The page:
Brown Recluse Spider Bite
Medically reviewed by Drugs.com. Last updated on Oct 31, 2022.
What do I need to know about a brown recluse spider bite?
Brown recluse spiders are venomous. The venom may cause severe skin and tissue damage after several hours or days.
What are the signs and symptoms of a brown recluse spider bite?
You may not feel anything at first. Within hours of the bite, you may feel mild burning or irritation in the bite wound. You may have any of the following:
- Severe swelling and pain at the site
- Blister that is blue in the center and ringed by redness
- Pimple-like lesion with yellow or green pus
- Ulceration (break in skin or mucous membrane)
- Rash that itches
- Dark urine
- Fever, chills, nausea and vomiting, or seizures
- Joint pain
How is a brown recluse spider bite diagnosed?
Your healthcare provider will ask about your symptoms and examine the injured area. He or she may ask about your medical history. You may need to have blood or urine tests or a skin biopsy. If you are able to capture the spider safely, bring it to your provider.
How is a brown recluse spider bite treated?
The bite wound may heal on its own, but you will need treatment if the wound gets worse. It is important to clean the wound site with soap and water. You may need any of the following:
- Medicines may be given to help prevent or treat pain, itching, or a bacterial infection. There is no antivenom available for a brown recluse spider bite. You may also need a booster vaccine called Td if it has been at least 10 years since your last dose. The Td vaccine helps prevent tetanus. Tetanus is a disease that can develop after a puncture wound.
- Surgery may be done if the damaged tissue around your wound becomes large and needs to be removed. Your healthcare provider will clean the area and remove dead tissues to help the wound heal faster.
- Hyperbaric oxygen therapy used to get more oxygen into your body. The oxygen is given under pressure to help it get into your tissues and blood. You may need to have this therapy more than 1 time.
How do I care for the bite area?
- Rest the area as directed to help your wound heal.
- Ice the wound. Ice helps decrease swelling and pain. Put ice in a plastic bag. Wrap the bag with a towel and put it on the site of the spider bite for 10 to 20 minutes.
- Compress the wound. A compression bandage around the wound can reduce pain and swelling.
- Elevate the wound. Keep the bite area above the level of your heart to help decrease redness and swelling. If you were bitten on the arm or leg, prop it on pillows to keep the area elevated comfortably.
- Wash your hands before and after you take care of your wound.
- Clean your wound with mild soap and water. Pat the area dry. Do not rub the wound. Clean your wound as often as directed by your healthcare provider. If you cannot reach the wound, have someone help you.
- Carefully check the wound and the area around it. Watch for more swelling, redness, or fluid oozing out. Apply gentle pressure to stop any bleeding.
- Cover your wound with a layer of sterile gauze bandage or other dressing as directed by your healthcare provider. If the bandage should be wrapped around your arm or leg, wrap it snugly but not too tight. It is too tight if you feel tingling or lose feeling in that area. Keep the bandage clean and dry.
How can a I prevent a brown recluse spider bite?
- Recognize the spider. Brown recluse spiders are usually brown and have a pattern on the back that looks like a violin.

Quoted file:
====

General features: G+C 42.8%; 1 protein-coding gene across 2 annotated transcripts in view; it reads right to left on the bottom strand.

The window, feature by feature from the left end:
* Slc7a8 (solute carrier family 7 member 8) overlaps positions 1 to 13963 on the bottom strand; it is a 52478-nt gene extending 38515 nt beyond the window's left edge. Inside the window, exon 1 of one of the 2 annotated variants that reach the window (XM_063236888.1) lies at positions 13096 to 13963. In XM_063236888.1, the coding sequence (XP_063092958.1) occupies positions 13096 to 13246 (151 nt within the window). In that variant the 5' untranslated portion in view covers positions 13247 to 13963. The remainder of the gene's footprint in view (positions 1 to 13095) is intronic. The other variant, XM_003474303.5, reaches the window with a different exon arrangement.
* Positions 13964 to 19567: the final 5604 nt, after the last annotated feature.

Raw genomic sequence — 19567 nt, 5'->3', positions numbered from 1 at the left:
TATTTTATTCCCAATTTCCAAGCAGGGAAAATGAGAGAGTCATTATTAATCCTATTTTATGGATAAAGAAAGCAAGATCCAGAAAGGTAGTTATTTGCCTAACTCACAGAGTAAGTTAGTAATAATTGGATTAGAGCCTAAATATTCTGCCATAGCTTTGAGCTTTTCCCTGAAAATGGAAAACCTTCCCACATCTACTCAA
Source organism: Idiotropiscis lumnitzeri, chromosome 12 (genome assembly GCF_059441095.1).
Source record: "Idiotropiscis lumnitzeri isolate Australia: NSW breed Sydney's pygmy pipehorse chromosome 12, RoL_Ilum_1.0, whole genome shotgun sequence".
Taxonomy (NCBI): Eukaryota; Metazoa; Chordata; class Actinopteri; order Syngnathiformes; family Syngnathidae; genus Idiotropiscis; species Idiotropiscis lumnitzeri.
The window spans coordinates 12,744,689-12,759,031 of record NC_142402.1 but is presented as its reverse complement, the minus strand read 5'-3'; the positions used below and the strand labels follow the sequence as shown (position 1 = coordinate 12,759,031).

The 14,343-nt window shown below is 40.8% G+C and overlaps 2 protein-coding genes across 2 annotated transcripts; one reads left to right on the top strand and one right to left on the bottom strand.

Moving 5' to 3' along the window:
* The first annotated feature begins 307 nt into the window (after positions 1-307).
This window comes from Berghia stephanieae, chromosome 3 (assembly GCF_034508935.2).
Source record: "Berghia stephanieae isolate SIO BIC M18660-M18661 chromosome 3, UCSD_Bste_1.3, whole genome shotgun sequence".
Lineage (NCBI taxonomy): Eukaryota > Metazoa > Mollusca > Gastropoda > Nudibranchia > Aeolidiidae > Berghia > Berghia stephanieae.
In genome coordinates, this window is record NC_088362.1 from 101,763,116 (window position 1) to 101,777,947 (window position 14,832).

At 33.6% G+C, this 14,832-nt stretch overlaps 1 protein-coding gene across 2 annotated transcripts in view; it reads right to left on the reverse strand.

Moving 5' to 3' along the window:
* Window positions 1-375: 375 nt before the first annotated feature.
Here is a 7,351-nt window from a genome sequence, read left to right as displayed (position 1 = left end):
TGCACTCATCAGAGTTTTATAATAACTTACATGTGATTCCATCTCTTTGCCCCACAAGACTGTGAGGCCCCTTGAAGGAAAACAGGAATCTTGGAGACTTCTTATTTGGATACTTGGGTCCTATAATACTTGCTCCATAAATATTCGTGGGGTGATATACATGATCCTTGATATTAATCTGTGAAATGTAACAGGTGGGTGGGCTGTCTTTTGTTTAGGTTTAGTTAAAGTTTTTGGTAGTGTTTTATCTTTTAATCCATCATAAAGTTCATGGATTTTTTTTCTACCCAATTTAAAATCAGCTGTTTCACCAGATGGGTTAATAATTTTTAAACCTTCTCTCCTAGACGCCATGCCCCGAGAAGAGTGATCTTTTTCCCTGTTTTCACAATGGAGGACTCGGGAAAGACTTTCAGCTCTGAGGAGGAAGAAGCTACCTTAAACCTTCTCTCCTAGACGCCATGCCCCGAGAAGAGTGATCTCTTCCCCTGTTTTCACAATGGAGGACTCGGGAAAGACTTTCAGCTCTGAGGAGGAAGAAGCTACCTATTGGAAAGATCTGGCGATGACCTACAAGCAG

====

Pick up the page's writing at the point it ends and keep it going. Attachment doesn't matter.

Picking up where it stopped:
- Learn where to find them. Brown recluse spiders live in the central and southern parts of the United States. They can be found from April to October and are active at night. They prefer to live in dark, warm, dry places. Some examples are under rocks, boards, and woodpiles, in dark corners, and under furniture.
- Use caution. Brown recluse spiders are not aggressive. They bite people only when threatened. Make noise when you enter attics or other spaces where spiders may live. Noise may scare them away. Use caution when you remove a web or spider.
- Be proactive. Clean closets, sheds, and attics completely. Shake out clothes or shoes that are lying on the floor or stored before you put them on. Check your sheets before you get into bed. Remove woodpiles and other trash from outside areas, especially piles where spiders can live. Wear gloves, long sleeved shirts, pants, and shoes when you work near wood or garbage piles.
Call your local emergency number (911 in the US) if:
- You have trouble talking, walking, or breathing.
When should I seek immediate care?
- You have a fever or chills.
- The skin around your wound gets red, or the wound gets more painful.
- You have a headache or nausea with vomiting.
- You have numbness or tingling in the bite area.
- Your urine is darker, or you urinate less than is usual for you.
- Your wound does not stop bleeding even after you apply pressure.
- Your wound or bandage has pus or a bad smell.
When should I call my doctor?
- You have a rash, itching, or swelling after you take your medicine.
- The bite becomes red and swollen.
- You have pain or problems moving the injured part or get tender lumps in the groin or armpits.
- Your wound continues to get larger.
- You have questions or concerns about your condition or care.
Care AgreementYou have the right to help plan your care. Learn about your health condition and how it may be treated. Discuss treatment options with your healthcare providers to decide what care you want to receive. You always have the right to refuse treatment. The above information is an educational aid only. It is not intended as medical advice for individual conditions or treatments. Talk to your doctor, nurse or pharmacist before following any medical regimen to see if it is safe and effective for you.
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